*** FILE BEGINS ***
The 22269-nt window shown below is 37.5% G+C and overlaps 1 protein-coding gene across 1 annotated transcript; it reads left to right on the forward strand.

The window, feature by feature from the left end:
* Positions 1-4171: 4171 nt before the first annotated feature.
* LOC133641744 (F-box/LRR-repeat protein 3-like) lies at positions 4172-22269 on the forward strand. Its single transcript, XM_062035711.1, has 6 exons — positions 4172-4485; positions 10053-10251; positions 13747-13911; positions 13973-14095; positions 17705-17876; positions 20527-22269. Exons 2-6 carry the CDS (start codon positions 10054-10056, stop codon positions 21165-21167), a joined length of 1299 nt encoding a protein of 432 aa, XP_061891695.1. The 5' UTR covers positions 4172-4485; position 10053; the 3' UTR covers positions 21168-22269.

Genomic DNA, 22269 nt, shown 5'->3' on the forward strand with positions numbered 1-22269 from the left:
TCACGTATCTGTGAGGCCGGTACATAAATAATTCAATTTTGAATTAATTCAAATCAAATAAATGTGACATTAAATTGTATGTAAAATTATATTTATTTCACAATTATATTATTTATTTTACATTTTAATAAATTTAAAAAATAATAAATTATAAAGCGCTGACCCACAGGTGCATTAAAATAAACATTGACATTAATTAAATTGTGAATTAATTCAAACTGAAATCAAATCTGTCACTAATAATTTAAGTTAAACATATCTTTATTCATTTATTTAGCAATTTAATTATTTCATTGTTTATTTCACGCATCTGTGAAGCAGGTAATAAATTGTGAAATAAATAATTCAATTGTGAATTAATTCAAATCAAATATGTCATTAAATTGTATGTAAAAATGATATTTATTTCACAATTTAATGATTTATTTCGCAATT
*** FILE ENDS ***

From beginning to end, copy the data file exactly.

The 22269-nt window shown below is 37.5% G+C and overlaps 1 protein-coding gene across 1 annotated transcript; it reads left to right on the forward strand.

The window, feature by feature from the left end:
* Positions 1-4171: 4171 nt before the first annotated feature.
* LOC133641744 (F-box/LRR-repeat protein 3-like) lies at positions 4172-22269 on the forward strand. Its single transcript, XM_062035711.1, has 6 exons — positions 4172-4485; positions 10053-10251; positions 13747-13911; positions 13973-14095; positions 17705-17876; positions 20527-22269. Exons 2-6 carry the CDS (start codon positions 10054-10056, stop codon positions 21165-21167), a joined length of 1299 nt encoding a protein of 432 aa, XP_061891695.1. The 5' UTR covers positions 4172-4485; position 10053; the 3' UTR covers positions 21168-22269.

Genomic DNA, 22269 nt, shown 5'->3' on the forward strand with positions numbered 1-22269 from the left:
TCACGTATCTGTGAGGCCGGTACATAAATAATTCAATTTTGAATTAATTCAAATCAAATAAATGTGACATTAAATTGTATGTAAAATTATATTTATTTCACAATTATATTATTTATTTTACATTTTAATAAATTTAAAAAATAATAAATTATAAAGCGCTGACCCACAGGTGCATTAAAATAAACATTGACATTAATTAAATTGTGAATTAATTCAAACTGAAATCAAATCTGTCACTAATAATTTAAGTTAAACATATCTTTATTCATTTATTTAGCAATTTAATTATTTCATTGTTTATTTCACGCATCTGTGAAGCAGGTAATAAATTGTGAAATAAATAATTCAATTGTGAATTAATTCAAATCAAATATGTCATTAAATTGTATGTAAAAATGATATTTATTTCACAATTTAATGATTTATTTCGCAATT